Fortunately, it’s likely that the population of prospective riders who’d benefit the most from switching to motorcycling is on average less vulnerable than existing riders. Those “waiting in the wings” are  more likely to be risk-averse; to eschew large high-powered bikes; to travel and accelerate cautiously; and to see motorcycling as a utilitarian rather than recreational mode.

That measured approach should help to reduce all crashes, especially in the largest category: “out of control” crashes where no other vehicle is involved. The behaviour of drivers will still be a risk though, as it is for cyclists.

The author of this report, Stop the blame game, argues that in the great majority of accidents involving a motorcycle and another vehicle, the driver is to blame. It’s also likely that some “out of control” crashes are the result of riders “compensating for the behaviour of other road users (such as sudden lane changes by motor vehicles)”.

The number and speed of cars will need to be reduced significantly in congested urban areas if motorcycling is to attract large numbers of travellers and capitalise on its potential as a major urban travel mode.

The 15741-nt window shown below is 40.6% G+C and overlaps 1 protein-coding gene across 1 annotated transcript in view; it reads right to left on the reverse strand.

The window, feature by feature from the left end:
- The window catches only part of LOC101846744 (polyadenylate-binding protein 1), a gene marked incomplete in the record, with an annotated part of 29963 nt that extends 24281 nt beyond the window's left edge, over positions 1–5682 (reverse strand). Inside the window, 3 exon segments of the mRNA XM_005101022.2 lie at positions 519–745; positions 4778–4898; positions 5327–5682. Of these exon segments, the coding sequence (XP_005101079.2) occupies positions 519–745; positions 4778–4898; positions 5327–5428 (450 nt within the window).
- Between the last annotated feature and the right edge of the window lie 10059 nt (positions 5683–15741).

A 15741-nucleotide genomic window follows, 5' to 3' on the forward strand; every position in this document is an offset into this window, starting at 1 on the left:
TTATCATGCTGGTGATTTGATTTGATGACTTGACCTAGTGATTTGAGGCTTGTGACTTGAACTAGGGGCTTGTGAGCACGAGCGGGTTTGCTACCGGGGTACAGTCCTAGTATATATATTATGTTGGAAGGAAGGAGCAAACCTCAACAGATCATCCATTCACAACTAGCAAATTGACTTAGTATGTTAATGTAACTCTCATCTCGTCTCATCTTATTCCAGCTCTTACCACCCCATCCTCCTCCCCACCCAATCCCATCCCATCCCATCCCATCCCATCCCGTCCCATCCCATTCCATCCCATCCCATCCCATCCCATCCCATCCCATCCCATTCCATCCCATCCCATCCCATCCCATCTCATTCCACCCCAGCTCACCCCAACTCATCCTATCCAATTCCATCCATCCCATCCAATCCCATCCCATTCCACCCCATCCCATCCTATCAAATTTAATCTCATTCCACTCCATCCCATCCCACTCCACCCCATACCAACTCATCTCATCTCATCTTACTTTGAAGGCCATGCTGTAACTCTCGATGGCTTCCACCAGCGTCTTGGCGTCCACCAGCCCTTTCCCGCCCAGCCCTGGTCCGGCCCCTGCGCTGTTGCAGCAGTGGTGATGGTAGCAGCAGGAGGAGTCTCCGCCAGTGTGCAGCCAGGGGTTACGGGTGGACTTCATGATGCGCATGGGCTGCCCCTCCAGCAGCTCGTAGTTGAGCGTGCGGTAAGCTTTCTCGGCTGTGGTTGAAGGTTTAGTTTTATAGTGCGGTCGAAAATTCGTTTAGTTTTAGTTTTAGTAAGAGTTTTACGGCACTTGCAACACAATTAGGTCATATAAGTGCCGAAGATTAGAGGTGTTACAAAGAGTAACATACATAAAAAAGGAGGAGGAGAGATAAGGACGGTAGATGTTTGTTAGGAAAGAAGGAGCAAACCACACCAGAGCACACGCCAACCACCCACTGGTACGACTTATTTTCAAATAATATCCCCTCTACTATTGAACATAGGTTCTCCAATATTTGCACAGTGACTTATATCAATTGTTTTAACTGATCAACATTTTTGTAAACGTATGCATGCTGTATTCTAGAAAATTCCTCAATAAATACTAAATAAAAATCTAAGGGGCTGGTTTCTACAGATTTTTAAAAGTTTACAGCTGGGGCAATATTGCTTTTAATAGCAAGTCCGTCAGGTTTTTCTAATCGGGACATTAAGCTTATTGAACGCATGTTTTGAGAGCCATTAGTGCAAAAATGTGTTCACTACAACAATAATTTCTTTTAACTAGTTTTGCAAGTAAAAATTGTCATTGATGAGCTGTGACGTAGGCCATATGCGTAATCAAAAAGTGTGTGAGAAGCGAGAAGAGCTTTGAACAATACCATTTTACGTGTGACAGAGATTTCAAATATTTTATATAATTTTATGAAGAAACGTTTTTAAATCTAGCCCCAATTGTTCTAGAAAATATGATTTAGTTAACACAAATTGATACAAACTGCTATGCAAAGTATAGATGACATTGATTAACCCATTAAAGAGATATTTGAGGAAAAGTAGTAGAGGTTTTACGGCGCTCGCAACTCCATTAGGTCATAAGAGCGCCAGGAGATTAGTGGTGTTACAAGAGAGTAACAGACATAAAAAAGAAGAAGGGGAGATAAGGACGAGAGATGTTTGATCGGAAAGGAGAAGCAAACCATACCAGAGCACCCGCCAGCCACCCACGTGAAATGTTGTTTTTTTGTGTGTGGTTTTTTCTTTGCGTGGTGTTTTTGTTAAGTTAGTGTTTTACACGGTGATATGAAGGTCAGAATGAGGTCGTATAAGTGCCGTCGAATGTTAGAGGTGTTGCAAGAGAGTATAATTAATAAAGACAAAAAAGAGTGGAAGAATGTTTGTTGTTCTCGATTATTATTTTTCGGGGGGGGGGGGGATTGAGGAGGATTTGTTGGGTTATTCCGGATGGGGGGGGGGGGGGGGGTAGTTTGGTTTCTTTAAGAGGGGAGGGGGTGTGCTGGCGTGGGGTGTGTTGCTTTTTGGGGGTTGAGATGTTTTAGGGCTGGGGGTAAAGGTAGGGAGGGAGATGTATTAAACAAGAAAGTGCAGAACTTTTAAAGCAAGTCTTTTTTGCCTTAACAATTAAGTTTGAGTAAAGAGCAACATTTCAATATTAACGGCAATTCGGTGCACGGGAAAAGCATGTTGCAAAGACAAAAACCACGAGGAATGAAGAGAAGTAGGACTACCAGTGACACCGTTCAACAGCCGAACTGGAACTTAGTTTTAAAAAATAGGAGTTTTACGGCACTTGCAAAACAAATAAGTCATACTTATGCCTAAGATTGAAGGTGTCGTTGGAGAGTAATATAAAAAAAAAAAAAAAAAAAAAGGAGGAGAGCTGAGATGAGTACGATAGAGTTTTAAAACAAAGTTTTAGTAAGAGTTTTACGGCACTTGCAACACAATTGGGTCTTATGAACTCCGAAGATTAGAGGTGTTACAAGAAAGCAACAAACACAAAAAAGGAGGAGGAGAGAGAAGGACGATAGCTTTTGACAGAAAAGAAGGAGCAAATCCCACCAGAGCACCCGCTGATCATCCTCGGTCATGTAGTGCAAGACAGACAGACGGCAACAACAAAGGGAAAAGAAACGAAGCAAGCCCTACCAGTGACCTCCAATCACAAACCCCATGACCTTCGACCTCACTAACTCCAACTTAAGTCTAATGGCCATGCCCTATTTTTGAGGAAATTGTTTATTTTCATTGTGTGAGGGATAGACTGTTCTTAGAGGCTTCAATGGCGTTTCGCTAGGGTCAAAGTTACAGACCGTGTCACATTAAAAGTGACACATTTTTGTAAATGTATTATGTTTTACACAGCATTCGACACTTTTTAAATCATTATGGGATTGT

However it will be harder to segregate motorcycles from other motorised traffic than is the case with bicycles; motorcycles are faster and can travel at the same speed as other vehicles so they’ll need to continue to share road space with cars, trucks and buses.

It’s therefore likely the restrictions on driving necessary to make motorcycling an attractive option will need to be very strong. It’s a good thing then that motorcycles are a fair substitute for cars for many – perhaps even the majority – of urban trips in conditions where the private and social costs of cars are very high.

The great majority of streets in inner city Australia could look like the Hanoi of 15-20 years ago before cars got such a foothold. The mode share of public transport and cycling still needs to grow but my feeling is there’re many otherwise committed drivers who would find motorcycling an attractive option if the danger were reduced significantly.